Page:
Hydroponics is a method of growing plants without the use of soil. Hydroponics is considered to be a more efficient way of providing plants with food and water. The truth is, plants don’t use soil; they use water and nutrients present in the earth. Soil helps provide nutrients to the plants, as well as anchor its roots. A home hydroponics system provides plants a complete system for its needs, delivered in a more efficient manner than soil-based (geoponics) growing systems.
The hydroponics process is relatively straightforward, and while there are some initial investments, it is easy to adjust these costs to the size and type of system needed. Essentially, to establish a hydroponics garden, the following items will be necessary: a hydroponics system, nutrients specific for hydroponic growing, an inert growing medium, a light source, and starter plants/seeds.
What is involved in a home hydroponics system?
A hydroponics system is a structure designed to hold water or an inert grow medium and plants. Hydroponic systems fall into two categories, liquid culture, or aggregate culture. Each system supplies plant roots with water, nutrients and oxygen, all of which are essential for growth.
In liquid culture, the roots grow directly in a nutrient solution. While in an aggregate culture, the roots grow in an inert medium, such as clay pellets, rockwool, sand or gravel. “Inert” only means that the medium doesn’t break down quickly and is sufficient for supplying nutrients.
There are a variety of hydroponic system types available, depending on needs and comfort level. These systems include drip, ebb and flow, nutrient film technique, aeroponics, water culture and wick. They are available from specialized home/indoor growing shops or online from companies such as Whole Plant Technologies.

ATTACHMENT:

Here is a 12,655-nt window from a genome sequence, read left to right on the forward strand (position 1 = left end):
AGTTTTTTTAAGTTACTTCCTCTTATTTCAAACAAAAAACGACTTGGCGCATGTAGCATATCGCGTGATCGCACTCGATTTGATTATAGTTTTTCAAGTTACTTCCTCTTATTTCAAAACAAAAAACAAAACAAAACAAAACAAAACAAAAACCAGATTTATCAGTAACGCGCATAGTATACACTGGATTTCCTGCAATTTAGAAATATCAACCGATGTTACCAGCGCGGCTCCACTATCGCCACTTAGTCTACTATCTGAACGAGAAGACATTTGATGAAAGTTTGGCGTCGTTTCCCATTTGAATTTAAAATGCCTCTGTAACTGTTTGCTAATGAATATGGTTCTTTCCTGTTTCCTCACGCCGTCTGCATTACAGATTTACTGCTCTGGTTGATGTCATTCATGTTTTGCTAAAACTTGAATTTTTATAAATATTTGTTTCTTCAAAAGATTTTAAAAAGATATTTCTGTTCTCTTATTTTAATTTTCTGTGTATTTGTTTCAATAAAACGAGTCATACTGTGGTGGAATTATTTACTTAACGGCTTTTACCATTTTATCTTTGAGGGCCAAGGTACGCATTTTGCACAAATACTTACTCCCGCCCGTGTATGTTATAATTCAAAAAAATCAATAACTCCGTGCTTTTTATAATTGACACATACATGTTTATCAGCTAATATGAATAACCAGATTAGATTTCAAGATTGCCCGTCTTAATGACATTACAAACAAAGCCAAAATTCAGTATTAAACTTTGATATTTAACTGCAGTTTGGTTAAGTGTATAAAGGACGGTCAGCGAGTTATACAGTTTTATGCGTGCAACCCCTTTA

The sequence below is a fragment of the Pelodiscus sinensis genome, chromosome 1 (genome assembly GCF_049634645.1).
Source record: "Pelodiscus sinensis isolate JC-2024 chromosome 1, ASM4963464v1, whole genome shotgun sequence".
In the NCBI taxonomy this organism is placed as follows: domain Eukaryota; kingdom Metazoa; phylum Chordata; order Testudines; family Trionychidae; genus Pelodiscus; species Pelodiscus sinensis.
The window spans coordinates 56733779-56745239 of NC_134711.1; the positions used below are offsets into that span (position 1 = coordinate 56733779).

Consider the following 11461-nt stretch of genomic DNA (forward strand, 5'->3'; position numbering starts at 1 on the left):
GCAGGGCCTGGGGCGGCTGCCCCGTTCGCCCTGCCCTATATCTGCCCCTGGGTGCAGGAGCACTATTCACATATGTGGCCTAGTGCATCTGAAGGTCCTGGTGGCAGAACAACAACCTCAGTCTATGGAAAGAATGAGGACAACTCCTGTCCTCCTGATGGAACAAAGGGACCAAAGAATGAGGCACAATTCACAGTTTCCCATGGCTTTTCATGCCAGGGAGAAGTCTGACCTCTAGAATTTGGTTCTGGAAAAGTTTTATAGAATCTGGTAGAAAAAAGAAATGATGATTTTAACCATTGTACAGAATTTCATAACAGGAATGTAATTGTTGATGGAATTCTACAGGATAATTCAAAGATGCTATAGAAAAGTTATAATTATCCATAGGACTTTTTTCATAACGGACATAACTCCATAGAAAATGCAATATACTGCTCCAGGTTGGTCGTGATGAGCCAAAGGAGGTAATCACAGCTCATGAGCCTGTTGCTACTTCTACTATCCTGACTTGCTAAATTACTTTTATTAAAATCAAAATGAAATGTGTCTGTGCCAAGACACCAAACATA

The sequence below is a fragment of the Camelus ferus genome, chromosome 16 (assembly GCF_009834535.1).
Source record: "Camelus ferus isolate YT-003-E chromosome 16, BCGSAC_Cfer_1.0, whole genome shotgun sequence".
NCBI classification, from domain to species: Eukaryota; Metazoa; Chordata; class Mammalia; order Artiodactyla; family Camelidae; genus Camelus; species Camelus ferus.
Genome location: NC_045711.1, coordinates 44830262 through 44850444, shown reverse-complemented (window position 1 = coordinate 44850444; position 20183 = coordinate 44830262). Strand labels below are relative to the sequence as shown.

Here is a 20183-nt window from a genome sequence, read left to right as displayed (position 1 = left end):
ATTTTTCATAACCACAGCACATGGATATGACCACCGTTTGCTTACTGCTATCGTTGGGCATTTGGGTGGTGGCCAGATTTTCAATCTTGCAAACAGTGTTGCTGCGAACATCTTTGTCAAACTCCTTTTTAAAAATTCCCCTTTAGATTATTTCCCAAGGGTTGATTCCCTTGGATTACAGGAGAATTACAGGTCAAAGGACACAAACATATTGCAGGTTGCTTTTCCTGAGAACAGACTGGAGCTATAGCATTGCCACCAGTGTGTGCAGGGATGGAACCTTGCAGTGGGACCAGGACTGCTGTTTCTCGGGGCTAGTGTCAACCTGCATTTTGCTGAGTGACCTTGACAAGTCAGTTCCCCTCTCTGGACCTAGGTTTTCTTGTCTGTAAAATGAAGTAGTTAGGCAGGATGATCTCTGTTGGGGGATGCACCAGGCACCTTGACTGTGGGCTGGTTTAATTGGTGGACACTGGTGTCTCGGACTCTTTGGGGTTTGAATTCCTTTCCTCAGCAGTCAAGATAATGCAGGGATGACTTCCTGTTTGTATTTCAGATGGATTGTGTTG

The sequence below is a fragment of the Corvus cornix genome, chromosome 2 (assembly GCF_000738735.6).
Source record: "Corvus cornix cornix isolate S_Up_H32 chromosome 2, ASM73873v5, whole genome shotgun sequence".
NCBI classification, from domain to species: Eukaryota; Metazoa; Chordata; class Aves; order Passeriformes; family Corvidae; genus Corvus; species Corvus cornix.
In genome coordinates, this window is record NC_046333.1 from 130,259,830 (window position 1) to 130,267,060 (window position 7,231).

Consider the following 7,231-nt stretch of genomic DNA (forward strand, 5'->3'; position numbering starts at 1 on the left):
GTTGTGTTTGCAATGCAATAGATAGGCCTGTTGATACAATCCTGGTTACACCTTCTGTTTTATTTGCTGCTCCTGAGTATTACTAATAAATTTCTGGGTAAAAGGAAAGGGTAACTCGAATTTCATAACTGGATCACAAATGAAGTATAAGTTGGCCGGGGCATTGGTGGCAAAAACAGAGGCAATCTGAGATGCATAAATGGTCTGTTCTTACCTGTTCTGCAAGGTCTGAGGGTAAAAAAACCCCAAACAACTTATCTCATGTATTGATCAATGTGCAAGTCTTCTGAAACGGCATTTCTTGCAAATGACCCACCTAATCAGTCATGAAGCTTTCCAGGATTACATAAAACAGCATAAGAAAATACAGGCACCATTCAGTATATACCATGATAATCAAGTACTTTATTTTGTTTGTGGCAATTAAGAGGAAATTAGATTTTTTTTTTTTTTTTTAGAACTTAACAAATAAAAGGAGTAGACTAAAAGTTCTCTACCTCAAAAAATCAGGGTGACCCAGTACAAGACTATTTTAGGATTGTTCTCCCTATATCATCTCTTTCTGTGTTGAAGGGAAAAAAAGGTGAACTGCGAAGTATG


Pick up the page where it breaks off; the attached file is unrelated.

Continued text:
Necessary components for home hydroponic systems
When using hydroponic systems, the nutrients are dissolved directly in water, and as a result, go directly to the roots. This advantage means plants grow faster and with more annual harvests. It also means there are no soil-borne diseases, no pests or weeding involved.
Oxygen is essential for root health. The use of an air pump within the hydroponic system creates bubbles, which help to circulate the solution, ensuring the consistent distribution of dissolved oxygen to the roots.
Light is another essential component for healthy plants. While natural sunlight is, of course, the best source, it is not always a realistic option. The use of artificial light requires specific light bulbs. Metal halide bulbs are the first choice for many hydroponic growers. Other light bulb options include high-pressure sodium bulbs, high-output fluorescents, compact fluorescents and LEDs. For more information, check out our blog about indoor lighting systems.
What can you grow using hydroponics?
It’s possible to grow virtually anything using home hydroponics systems as you would grow with soil. Depending on the intended crops, the use of a particular system or another may be more appropriate.
If the crops have shallow root systems, such as lettuce and leafy greens, a liquid culture system is preferable. If the crops are root vegetables or a top-heavy crop, such as tomatoes, squash or cucumbers, an aggregate system is more suitable.
Typically, the crop yield when using a home hydroponics system is better than yields for aggregate soil crops. The taste of the produce is also delicious, and nutrient-packed.
Home hydroponics systems are an efficient, high-yield form of gardening. While there are some initial outlay costs, the option of growing fresh produce year round can quickly offset these costs.
Whole Plant Technologies has the experience and products to help you establish and maintain your home hydroponics system successfully. Contact us today to see how we can help.